For a lot of people trying to improve their health, they often wonder what they can do to lower cholesterol naturally.
Cholesterol levels stand as an indicator for cardiovascular health and should be monitored regularly.
If you’re looking to lower your cholesterol, where do you begin? Is it really that hard? With so many theories and “super foods” and fads, which ones actually work?
The answer to lowering cholesterol naturally isn’t in any one super food, fad diet, or whatever cleanse the celebrities are doing nowadays. The answer is in a variety of lifestyle changes including simplifying your diet, eating “clean”, and making little sacrifices that will benefit your heart health and your cholesterol levels over the long run.
In order to lower cholesterol naturally, it’s important to recognize the culprit. Food, lack of exercise and genetics all play a role in your cholesterol levels.
You also need to understand the balance between good cholesterol and bad cholesterol and why it MATTERS.
The Good, the Bad, and the Fatty:
Not all cholesterol is created equal. Fortunately for us, lowering cholesterol doesn’t necessarily mean that you must cut ties with all forms of cholesterol.
It actually means you need to lower the BAD cholesterol (LDL) which is found in saturated fats such as butter, cheese, red meat, fried foods, processed and packaged foods.
And, to help you get rid of that bad cholesterol you need to bring good cholesterol (HDL) into play.
HDL literally grabs hold of bad cholesterol in the blood stream and escorts is out of your blood stream and your body so that it doesn’t cause artery blockage and high blood pressure! HDL is often found in fish, nuts, and oils such as olive oil and coconut oil.
Of course, certain foods are more responsible than others for spiking your bad cholesterol way, way up.
Like we said before, high cholesterol culprits come in the form of saturated fats, processed and pre-packaged food, sugary food, and fast food.
In processed and packaged food, saturated fat containing bad cholesterol is often used as a preservative to extend that food’s shelf life.
In other cases, cholesterol is the thing that makes food a tasty treat. Would a burger from your favorite fast food joint be as good if it wasn’t smothered in sauces and grease? And there’s no way chocolate chip cookies would be worth anything without a healthy amount of butter.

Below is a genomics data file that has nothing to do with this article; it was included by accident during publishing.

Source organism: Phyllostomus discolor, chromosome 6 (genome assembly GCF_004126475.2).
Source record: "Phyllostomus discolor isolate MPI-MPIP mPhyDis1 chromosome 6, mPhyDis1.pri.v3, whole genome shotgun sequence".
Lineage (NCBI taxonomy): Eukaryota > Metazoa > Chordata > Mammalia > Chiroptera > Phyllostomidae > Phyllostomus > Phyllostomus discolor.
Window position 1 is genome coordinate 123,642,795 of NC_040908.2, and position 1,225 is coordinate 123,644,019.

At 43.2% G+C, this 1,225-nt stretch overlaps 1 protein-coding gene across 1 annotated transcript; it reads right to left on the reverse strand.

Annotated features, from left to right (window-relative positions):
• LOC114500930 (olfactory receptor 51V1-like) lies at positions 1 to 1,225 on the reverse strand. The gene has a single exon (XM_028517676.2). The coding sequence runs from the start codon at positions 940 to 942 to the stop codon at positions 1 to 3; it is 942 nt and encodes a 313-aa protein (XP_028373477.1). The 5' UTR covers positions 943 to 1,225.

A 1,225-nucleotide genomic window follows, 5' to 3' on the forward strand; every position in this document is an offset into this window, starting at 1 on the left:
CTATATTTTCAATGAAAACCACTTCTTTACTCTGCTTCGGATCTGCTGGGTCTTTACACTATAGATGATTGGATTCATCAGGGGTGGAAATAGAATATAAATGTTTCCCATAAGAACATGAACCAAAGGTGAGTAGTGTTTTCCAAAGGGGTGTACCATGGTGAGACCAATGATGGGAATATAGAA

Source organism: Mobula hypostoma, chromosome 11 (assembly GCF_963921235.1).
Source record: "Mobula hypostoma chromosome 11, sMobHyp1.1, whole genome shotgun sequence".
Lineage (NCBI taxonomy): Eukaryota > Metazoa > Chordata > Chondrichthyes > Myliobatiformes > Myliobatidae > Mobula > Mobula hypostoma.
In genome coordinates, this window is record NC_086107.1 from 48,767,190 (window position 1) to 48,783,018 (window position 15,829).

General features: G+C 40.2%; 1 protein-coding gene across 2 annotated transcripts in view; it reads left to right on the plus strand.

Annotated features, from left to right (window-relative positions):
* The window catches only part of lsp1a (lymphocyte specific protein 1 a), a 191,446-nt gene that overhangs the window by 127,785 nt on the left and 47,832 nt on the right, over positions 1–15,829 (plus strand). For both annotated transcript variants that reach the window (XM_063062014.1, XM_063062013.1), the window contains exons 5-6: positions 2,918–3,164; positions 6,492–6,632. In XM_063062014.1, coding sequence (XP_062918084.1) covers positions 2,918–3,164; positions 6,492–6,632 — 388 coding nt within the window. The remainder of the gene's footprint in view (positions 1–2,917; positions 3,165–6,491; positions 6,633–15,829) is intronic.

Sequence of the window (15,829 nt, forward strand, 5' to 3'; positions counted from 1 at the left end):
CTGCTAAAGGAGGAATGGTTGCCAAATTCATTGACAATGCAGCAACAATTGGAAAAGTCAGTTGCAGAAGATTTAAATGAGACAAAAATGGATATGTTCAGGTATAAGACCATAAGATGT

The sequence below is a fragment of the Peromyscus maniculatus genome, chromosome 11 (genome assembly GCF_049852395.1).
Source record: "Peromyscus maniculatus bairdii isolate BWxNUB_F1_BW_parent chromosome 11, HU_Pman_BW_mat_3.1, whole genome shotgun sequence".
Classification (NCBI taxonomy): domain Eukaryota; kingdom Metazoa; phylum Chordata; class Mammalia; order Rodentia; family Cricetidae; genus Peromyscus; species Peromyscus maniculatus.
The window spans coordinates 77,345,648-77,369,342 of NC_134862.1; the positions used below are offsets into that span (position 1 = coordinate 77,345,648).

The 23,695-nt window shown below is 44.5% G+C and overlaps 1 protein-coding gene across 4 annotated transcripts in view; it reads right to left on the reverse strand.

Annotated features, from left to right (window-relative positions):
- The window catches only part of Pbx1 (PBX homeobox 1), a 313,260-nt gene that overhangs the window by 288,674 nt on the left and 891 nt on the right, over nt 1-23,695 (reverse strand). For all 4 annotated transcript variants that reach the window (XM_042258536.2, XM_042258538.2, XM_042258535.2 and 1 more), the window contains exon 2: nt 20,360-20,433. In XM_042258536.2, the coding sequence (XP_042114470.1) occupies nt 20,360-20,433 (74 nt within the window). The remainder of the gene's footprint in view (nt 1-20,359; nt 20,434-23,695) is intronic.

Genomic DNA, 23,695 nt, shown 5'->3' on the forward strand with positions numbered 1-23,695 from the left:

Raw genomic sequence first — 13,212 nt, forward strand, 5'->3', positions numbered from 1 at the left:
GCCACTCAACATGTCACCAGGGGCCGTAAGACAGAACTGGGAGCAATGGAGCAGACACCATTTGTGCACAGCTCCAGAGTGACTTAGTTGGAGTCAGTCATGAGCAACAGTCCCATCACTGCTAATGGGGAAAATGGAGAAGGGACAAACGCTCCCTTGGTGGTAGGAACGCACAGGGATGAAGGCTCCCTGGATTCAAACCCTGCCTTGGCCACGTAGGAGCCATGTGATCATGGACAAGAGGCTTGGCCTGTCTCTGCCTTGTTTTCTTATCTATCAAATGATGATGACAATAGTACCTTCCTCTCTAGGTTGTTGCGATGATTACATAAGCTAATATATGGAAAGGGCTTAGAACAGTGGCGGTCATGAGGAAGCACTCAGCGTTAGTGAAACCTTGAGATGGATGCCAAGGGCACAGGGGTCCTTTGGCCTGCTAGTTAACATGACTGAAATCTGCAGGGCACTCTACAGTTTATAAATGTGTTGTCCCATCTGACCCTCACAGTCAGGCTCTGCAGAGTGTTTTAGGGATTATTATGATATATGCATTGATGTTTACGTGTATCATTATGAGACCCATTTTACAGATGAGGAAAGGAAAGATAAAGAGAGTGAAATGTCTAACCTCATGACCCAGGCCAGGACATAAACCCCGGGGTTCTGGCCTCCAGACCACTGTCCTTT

Set Those Boundaries:
Unfortunately, some of our favorite things are the most unhealthy things, which is why it’s important to limit them.
Notice we said “limit”, not “eliminate”. Your low cholesterol diet will be more successful if you don’t feel deprived. Rather than cutting out all cholesterol completely, begin like this:
1) Tell yourself you are allowed to have 150-200 calories a day of whatever you want. Ice cream, cookies, fries, etc. But it can only be 200 calories of that thing.
2) Slowly, gradually, cut back on the days. Eventually, you only want to have 1-2 “cheat” days a week.
Get Your Fiber:
Not only will fiber help you regulate blood sugar and insulin levels, it will help prevent unwanted fat in your diet from “sticking”. Fiber is an important nutrient that helps take excess and unwanted fat out of the body, instead of allowing it to settle in and add to fat around your waistline and organs.
Fiber is easily found in whole grains, beans and legumes, leafy greens such as kale and spinach, and fruit! Make sure you’re getting 25 grams of fiber each day. Not only will fiber help lower your cholesterol, it will help you feel fuller so that your cravings are curbed and you’re less likely to over eat.
An l-arginine supplement could help your body deal with the side effects of high cholesterol such as high blood pressure. By helping your body’s nitric oxide production, l-arginine can help blood vessels to relax, and relieve the pressure put on artery walls.
Increased nitric oxide production can also be beneficial to energy levels and help you stay energized for physical activity.